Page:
Valerius Flaccus' Argonautica: Abbreviated Voyages in Silver Latin Epic

By Debra Hershkowitz | Go to book overview

4
Digressions: The Road Not Taken

TWO ROADS DIVERGED

When Apollonius' Argonauts reach the Hellespont, they sail through it without any pomp or circumstance:

('And during that night, in the eddies from the moving ship, they finished passing between the dark-gleaming Hellespont', AR 1. 934-5). For Valerius' Argonauts, however, the occasion is a little more notable:

ecce autem prima uolucrem sub luce dehiscens terruit unda ratem uittataque constitit Helle, iam Panopes Thetidisque soror iainque aurea laeua sceptra tenens, duin sternit aquas proccrcsque ducenique aspicit et placidis conipellat lasona dictis . . .

But look, at first light the waves, gaping open beneath it, terrified the flying ship, and fillet-wearing Helle stood up, now the sister of Panope and Thetis and now holding a golden sccptre in her left hand, while she made the waves subside and saw the princes and their leader, and addressed Jason with calm words . . . (2. 587-91).

After encouraging Jason in his task, Helle instructs him to perform certain rites when he reaches Phrixus' tomb at Phasis, and then, before vanishing again beneath the waves, she gives him a message to pass on to her brother's ashes:

non ego per Stygiae, quod rcre, silentia ripae, frater, agor. frustra uacul scrutaris Auerni, care, uias neque enim scopulis me et fluctibus actam frangit hiems. celeri extemplo subiere ruentem Cyrnothoe Glaucusque nianu. pater ipse profundi has etiam sedes, hacc numine tradidit acquo regna nec Inois noster sinus inuidet undis.

I am not driven through the silence of the banks of the Styx, as you think, brother. In vain, dear one, you search the paths of empty Avernus, nor

-190-

Notes for this page

Add a new note
If you are trying to select text to create highlights or citations, remember that you must now click or tap on the first word, and then click or tap on the last word.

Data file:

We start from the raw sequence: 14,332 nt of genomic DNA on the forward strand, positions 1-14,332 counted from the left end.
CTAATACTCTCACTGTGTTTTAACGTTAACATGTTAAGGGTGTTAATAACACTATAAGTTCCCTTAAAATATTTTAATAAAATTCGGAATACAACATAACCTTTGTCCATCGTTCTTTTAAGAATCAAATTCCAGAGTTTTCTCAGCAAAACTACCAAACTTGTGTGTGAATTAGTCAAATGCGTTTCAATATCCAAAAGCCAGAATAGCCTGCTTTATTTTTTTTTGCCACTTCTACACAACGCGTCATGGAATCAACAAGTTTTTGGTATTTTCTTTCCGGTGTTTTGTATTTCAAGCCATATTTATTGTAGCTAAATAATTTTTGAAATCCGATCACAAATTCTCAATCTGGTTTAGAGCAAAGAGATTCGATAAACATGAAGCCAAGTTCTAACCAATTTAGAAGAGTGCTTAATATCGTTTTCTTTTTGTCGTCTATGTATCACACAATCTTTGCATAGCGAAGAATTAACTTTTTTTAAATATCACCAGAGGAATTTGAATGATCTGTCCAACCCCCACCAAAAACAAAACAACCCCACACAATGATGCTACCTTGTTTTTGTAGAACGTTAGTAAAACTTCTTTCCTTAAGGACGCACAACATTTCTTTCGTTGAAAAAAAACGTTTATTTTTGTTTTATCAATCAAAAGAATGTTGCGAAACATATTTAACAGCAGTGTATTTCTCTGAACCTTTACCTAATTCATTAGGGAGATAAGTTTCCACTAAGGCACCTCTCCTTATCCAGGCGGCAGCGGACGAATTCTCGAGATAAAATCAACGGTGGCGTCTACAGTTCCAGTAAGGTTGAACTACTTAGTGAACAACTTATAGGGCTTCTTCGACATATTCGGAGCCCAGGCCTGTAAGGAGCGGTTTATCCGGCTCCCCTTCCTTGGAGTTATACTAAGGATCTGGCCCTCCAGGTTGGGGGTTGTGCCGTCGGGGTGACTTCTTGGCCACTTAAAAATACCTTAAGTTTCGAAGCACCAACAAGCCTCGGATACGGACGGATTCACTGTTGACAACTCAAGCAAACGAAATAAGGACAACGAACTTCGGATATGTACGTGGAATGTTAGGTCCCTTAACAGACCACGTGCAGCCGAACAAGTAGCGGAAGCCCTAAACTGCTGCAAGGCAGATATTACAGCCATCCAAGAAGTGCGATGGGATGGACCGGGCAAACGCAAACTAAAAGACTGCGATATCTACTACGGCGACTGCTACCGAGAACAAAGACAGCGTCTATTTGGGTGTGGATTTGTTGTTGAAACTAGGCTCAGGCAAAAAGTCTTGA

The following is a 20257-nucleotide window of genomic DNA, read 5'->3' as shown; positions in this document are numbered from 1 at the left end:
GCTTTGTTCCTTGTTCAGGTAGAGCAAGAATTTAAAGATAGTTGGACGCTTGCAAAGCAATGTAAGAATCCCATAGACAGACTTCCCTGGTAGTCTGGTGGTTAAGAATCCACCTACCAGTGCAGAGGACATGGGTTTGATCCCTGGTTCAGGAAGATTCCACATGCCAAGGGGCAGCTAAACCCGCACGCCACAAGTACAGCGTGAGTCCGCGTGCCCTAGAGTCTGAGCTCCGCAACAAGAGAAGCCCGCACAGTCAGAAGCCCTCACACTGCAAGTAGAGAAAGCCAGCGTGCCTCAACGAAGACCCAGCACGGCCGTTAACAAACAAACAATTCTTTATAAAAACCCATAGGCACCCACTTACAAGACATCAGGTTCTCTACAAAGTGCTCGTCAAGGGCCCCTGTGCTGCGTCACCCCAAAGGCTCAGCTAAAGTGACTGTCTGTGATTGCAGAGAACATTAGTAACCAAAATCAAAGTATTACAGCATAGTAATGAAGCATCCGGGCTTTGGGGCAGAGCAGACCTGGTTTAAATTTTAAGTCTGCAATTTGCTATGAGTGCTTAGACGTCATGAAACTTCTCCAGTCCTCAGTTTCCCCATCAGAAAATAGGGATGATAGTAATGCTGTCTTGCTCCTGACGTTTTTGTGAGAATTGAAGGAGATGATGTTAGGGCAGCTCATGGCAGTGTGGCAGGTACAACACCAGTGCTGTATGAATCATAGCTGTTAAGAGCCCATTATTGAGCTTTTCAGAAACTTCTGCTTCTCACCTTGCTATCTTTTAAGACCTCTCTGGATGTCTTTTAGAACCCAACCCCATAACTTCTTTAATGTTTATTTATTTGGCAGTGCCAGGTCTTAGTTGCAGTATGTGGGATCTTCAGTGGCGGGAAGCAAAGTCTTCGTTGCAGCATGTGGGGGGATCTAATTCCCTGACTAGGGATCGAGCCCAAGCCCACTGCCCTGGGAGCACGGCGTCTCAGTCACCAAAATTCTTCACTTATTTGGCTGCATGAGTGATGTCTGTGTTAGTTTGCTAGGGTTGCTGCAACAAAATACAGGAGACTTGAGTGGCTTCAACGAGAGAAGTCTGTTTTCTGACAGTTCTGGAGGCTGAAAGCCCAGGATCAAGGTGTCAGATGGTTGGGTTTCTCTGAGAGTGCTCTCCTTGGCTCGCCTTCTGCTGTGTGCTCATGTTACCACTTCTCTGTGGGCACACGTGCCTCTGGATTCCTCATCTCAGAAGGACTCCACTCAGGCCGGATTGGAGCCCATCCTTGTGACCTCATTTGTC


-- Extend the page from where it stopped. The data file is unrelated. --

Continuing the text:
One moment ...
Project items

Items saved from this book

This book has been saved
Highlights (0)
Some of your highlights are legacy items.

Highlights saved before July 30, 2012 will not be displayed on their respective source pages.

You can easily re-create the highlights by opening the book page or article, selecting the text, and clicking “Highlight.”

Citations (0)
Some of your citations are legacy items.

Any citation created before July 30, 2012 will labeled as a “Cited page.” New citations will be saved as cited passages, pages or articles.

We also added the ability to view new citations from your projects or the book or article where you created them.

Notes (0)
Bookmarks (0)

You have no saved items from this book

Project items include:
  • Saved book/article
  • Highlights
  • Quotes/citations
  • Notes
  • Bookmarks
Notes
Cite this page

Cited page

Style
Citations are available only to our active members.
Sign up now to cite pages or passages in MLA, APA and Chicago citation styles.

(Einhorn, 1992, p. 25)

(Einhorn 25)

1

1. Lois J. Einhorn, Abraham Lincoln, the Orator: Penetrating the Lincoln Legend (Westport, CT: Greenwood Press, 1992), 25, http://www.questia.com/read/27419298.

Cited page

Bookmark this page
Valerius Flaccus' Argonautica: Abbreviated Voyages in Silver Latin Epic
Settings

Settings

Typeface
Text size Smaller Larger
Search within

Search within this book

Look up

Look up a word

  • Dictionary
  • Thesaurus
Please submit a word or phrase above.
Print this page

Print this page

Why can't I print more than one page at a time?

Full screen
/ 301

matching results for page

Cited passage

Style
Citations are available only to our active members.
Sign up now to cite pages or passages in MLA, APA and Chicago citation styles.

"Portraying himself as an honest, ordinary person helped Lincoln identify with his audiences." (Einhorn, 1992, p. 25).

"Portraying himself as an honest, ordinary person helped Lincoln identify with his audiences." (Einhorn 25)

"Portraying himself as an honest, ordinary person helped Lincoln identify with his audiences."1

1. Lois J. Einhorn, Abraham Lincoln, the Orator: Penetrating the Lincoln Legend (Westport, CT: Greenwood Press, 1992), 25, http://www.questia.com/read/27419298.

Cited passage

Welcome to the new Questia Reader

The Questia Reader has been updated to provide you with an even better online reading experience.  It is now 100% Responsive, which means you can read our books and articles on any sized device you wish.  All of your favorite tools like notes, highlights, and citations are still here, but the way you select text has been updated to be easier to use, especially on touchscreen devices.  Here's how:

1. Click or tap the first word you want to select.
2. Click or tap the last word you want to select.

OK, got it!

Thanks for trying Questia!

Please continue trying out our research tools, but please note, full functionality is available only to our active members.

Your work will be lost once you leave this Web page.

For full access in an ad-free environment, sign up now for a FREE, 1-day trial.

Already a member? Log in now.